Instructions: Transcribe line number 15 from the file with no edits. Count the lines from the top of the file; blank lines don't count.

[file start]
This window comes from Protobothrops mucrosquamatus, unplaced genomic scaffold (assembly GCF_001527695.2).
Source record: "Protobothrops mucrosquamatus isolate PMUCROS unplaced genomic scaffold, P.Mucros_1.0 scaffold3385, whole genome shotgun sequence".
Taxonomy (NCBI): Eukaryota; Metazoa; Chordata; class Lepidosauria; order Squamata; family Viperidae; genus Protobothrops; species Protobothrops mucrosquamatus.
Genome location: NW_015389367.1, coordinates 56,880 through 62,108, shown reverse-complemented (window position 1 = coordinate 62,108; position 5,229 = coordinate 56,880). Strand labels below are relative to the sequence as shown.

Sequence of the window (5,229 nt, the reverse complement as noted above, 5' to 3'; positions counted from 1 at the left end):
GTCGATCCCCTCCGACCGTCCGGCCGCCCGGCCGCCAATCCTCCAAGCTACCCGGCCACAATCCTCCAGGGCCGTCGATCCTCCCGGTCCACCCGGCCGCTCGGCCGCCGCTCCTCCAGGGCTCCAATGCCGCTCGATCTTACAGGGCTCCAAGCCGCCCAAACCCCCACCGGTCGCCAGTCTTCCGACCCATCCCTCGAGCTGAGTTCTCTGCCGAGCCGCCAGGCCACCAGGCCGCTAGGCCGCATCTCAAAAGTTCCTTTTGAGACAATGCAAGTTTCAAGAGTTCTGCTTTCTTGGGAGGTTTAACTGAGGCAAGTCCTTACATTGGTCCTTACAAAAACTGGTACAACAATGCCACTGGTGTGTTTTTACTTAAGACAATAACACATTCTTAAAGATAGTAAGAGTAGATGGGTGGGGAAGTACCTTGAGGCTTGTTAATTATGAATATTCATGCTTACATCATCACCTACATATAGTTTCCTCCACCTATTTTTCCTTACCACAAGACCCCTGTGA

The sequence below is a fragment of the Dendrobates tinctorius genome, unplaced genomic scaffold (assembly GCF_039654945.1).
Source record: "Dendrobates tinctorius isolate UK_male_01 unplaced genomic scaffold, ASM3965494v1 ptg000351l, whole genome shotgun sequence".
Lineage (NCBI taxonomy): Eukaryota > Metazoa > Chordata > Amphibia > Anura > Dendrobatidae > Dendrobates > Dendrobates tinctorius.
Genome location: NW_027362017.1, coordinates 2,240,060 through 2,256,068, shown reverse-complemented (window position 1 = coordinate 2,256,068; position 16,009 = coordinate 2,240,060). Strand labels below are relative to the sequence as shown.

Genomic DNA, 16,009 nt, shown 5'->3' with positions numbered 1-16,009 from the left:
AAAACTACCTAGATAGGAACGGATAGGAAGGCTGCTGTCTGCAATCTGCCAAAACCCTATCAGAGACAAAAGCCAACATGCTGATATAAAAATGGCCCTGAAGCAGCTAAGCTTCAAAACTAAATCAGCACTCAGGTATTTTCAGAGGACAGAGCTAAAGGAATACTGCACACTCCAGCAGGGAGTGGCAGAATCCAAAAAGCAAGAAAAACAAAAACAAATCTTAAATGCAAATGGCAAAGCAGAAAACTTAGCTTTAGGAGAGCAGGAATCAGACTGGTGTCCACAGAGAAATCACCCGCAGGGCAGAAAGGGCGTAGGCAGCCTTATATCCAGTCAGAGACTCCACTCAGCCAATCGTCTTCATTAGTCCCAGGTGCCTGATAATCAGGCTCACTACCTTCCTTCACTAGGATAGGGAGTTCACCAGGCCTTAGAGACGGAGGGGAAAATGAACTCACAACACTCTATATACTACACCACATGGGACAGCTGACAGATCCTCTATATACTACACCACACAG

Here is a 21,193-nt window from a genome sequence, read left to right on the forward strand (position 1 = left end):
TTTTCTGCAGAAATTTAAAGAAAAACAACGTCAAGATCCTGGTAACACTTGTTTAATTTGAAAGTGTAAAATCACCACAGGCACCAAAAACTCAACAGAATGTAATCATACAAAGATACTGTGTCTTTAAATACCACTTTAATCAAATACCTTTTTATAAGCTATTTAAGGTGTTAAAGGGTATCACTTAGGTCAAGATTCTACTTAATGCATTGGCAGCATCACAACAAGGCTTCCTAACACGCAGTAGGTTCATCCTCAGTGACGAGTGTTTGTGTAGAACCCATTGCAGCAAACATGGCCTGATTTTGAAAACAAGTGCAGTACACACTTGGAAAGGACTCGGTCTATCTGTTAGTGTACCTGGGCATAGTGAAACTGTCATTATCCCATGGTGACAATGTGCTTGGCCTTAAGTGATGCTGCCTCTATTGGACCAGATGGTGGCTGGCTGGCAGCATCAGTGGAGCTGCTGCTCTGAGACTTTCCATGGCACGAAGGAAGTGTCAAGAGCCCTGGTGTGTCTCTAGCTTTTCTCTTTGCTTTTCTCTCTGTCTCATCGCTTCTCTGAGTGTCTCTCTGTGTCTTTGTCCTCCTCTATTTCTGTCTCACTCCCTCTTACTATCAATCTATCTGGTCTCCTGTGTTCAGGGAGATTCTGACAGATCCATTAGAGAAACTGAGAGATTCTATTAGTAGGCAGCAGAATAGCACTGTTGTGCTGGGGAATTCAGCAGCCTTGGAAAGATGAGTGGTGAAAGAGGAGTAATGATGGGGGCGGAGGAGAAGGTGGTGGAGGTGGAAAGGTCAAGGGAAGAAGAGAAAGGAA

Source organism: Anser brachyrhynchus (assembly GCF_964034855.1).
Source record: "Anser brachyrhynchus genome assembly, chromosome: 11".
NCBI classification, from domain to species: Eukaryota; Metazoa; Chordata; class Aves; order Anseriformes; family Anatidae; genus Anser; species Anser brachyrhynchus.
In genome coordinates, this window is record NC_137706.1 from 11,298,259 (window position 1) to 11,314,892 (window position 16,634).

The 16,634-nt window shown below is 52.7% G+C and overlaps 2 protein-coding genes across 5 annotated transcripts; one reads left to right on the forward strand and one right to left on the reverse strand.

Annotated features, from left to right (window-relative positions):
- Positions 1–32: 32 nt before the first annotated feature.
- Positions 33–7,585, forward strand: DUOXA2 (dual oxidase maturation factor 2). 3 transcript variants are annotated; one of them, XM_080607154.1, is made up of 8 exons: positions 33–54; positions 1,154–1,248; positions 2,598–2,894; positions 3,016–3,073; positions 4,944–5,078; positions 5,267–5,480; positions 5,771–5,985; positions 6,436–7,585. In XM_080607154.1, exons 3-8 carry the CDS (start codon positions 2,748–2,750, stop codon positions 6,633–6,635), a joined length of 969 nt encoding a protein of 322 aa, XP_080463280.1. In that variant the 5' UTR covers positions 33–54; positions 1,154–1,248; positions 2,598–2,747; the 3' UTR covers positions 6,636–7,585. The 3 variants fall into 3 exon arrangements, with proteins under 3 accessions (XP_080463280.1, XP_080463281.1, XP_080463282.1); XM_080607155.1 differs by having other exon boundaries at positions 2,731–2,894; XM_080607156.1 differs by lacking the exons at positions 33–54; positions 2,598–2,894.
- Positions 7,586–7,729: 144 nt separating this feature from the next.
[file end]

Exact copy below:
Source organism: Anser brachyrhynchus (assembly GCF_964034855.1).